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If your clients will want to spend time indoors, attractions stay open throughout the season, or for a quintessentially Nordic, authentic gift buying experience point them in the direction of design store Svenskt Tenn in Stockholm, which boasts both festive afternoon tea and guided tours of the store. Whilst your clients survey all the festive finery in front of them, they can learn about Swedish design traditions with a holiday twist. Another fun tradition amongst Swedes to do indoors is to build gingerbread houses (‘pepparkakshus’). At the architecture and design museum ArkDes in Stockholm there’s an annual exhibition where enthusiastic amateurs together with professionals display their imaginative gingerbread creations. This is a pleasant way to experience this truly unique Swedish Christmas tradition that suits all generations. At this time of year, the sauna culture really comes into its own too.

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Foto: Tuukka Ervasti/

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Foto: Tuukka Ervasti/

Foto: Tuukka Ervasti/

Foto: Tuukka Ervasti/

Foto: Tuukka Ervasti/

The Feast Day of Lucia

The season begins in earnest on 13 December with the feast day of Lucia or St Lucy. From this date on, it’s officially ok to put up decorations at home… or maybe for your guests to make a mini display in their hotel room?!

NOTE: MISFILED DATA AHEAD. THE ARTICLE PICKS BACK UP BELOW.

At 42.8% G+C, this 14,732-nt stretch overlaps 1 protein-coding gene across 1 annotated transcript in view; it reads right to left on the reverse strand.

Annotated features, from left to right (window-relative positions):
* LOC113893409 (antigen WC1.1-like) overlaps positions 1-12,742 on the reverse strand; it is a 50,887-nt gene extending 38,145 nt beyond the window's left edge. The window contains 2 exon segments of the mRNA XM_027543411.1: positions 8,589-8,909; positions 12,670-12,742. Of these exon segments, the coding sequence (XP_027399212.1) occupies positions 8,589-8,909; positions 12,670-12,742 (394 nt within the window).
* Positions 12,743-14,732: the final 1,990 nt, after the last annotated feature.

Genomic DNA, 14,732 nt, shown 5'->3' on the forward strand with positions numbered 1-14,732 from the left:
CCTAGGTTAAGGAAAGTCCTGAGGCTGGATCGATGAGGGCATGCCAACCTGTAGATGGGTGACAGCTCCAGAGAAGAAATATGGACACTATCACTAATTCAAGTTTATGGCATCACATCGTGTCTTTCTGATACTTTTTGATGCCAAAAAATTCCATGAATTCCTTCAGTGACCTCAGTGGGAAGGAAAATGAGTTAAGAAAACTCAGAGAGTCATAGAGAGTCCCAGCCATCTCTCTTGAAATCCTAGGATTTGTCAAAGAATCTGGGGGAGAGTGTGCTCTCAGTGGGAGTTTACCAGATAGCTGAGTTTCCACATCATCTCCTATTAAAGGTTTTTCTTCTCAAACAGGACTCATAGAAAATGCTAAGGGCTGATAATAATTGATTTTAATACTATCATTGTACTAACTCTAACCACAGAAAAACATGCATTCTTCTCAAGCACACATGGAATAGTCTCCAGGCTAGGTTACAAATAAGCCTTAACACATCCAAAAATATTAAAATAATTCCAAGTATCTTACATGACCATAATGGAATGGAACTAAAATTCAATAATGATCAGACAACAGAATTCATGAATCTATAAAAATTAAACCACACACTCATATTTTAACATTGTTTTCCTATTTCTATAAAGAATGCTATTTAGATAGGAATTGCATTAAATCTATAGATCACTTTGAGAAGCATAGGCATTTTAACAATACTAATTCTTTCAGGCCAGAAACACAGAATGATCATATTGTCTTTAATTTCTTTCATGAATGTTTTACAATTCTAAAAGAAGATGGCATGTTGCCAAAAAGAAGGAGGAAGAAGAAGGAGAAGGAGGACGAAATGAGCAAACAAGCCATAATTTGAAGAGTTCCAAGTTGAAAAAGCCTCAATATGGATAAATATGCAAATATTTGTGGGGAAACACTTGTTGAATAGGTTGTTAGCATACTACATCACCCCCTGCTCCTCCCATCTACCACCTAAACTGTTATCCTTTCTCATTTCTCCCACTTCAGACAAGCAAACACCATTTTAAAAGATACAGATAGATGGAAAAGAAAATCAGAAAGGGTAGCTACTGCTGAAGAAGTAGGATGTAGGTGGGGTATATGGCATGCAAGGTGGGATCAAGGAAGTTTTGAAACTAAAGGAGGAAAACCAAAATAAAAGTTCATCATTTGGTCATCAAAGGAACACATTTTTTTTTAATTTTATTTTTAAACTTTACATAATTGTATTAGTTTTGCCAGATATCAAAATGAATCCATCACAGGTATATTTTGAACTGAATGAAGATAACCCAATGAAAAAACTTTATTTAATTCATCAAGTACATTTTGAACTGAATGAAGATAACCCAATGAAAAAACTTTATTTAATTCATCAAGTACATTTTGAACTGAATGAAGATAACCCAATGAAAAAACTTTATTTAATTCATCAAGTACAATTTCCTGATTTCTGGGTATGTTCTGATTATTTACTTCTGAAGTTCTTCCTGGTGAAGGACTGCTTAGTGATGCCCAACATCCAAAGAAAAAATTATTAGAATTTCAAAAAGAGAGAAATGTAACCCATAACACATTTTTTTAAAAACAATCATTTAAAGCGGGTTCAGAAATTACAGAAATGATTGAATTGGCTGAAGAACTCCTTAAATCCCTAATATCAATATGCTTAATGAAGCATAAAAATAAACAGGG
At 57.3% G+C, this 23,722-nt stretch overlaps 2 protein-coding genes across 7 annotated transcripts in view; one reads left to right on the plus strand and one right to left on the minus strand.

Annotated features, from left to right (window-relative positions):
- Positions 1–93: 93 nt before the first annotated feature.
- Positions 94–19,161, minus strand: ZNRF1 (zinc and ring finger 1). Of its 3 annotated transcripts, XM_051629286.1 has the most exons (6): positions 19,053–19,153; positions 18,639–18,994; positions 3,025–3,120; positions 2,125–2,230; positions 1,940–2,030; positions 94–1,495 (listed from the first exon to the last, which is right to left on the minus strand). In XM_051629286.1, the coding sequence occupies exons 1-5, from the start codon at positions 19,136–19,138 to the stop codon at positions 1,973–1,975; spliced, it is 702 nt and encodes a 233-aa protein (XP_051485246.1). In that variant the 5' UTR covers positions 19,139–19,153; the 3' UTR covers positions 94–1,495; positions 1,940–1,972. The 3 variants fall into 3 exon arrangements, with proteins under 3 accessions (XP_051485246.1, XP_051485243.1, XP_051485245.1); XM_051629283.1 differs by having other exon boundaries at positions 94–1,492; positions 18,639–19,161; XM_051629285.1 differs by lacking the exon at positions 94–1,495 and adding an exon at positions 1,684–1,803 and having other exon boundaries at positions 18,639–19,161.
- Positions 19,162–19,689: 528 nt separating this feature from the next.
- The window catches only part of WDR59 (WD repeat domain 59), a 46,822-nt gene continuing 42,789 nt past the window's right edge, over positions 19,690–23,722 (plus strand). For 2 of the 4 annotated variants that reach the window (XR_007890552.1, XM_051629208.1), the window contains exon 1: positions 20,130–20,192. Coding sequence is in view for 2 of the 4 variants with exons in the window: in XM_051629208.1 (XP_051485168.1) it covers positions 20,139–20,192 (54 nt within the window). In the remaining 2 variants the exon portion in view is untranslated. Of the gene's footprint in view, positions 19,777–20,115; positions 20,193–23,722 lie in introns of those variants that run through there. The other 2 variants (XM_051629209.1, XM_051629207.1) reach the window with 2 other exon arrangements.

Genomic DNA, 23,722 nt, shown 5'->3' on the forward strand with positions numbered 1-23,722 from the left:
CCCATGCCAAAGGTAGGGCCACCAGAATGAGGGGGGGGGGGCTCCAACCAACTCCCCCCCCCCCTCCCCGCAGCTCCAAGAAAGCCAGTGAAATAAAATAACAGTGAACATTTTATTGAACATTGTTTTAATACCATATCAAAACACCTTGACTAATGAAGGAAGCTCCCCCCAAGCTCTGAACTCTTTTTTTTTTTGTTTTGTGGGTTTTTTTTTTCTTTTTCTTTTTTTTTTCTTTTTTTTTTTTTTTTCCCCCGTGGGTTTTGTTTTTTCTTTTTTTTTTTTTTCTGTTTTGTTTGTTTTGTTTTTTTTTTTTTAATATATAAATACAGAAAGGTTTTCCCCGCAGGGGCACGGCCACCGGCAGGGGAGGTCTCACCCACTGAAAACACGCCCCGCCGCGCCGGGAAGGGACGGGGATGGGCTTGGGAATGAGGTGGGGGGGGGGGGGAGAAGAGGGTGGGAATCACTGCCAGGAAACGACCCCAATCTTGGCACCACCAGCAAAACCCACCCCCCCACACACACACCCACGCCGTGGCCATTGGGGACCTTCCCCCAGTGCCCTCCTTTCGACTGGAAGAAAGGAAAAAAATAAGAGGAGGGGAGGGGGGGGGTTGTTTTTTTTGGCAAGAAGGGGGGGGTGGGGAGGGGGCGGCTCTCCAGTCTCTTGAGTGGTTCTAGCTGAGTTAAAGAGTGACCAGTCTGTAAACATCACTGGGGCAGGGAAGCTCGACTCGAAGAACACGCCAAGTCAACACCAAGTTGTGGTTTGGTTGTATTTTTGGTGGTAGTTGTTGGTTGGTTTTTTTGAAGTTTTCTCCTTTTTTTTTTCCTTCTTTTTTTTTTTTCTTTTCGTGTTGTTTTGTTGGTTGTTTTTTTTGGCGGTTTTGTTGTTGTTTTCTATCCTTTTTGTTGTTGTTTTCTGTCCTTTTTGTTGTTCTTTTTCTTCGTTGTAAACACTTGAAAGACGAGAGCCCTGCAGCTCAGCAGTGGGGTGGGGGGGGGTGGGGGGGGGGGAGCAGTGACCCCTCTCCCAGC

A commemoration of an Italian martyr and the marking of the winter solstice forms the beautiful Lucia tradition. It’s a celebration of light and an event for the whole family to enjoy. Girls and boys form processions with flickering lights in hand and in some cases on their heads (these are mostly battery-powered now) dressed in white gowns, singing traditional Lucia songs, carols and more recently some globally recognised secular numbers have crept into the repertoire too.

Almost all churches and quite a few hotels organise Lucia celebrations that your clients can join. For something on an even grander scale, ensure your guests are in Gothenburg for the day so that they may take in the celebration at the beautiful Oscar Fredrik church, a city landmark. Should your clients find themselves in the southern City of Malmö, they can expect torch bearers, Lucia singers and a cortège of horses and carriages weaving their way through the city centre in a stunning open air display. In Stockholm, Skansen open air museum also forms a centrepiece of Lucia but for something a little different, recommend Folkmusikhuset Skeppis folk concert house to your clients. Each year the venue hosts folk-esque Lucia concerts with a mix of traditional and alternative Lucia songs played by some of Sweden’s best known folk bands and singers.

All Lucia events are popular so be sure to buy your clients’ tickets before they travel to avoid disappointment. If they don’t want the pageantry of attending an event or are short on time, your clients can enjoy Lucia in a more relaxed way. They might well come across Lucia singers as they explore their chosen destination. The open air singing is a tradition we love, value and want to share with everyone.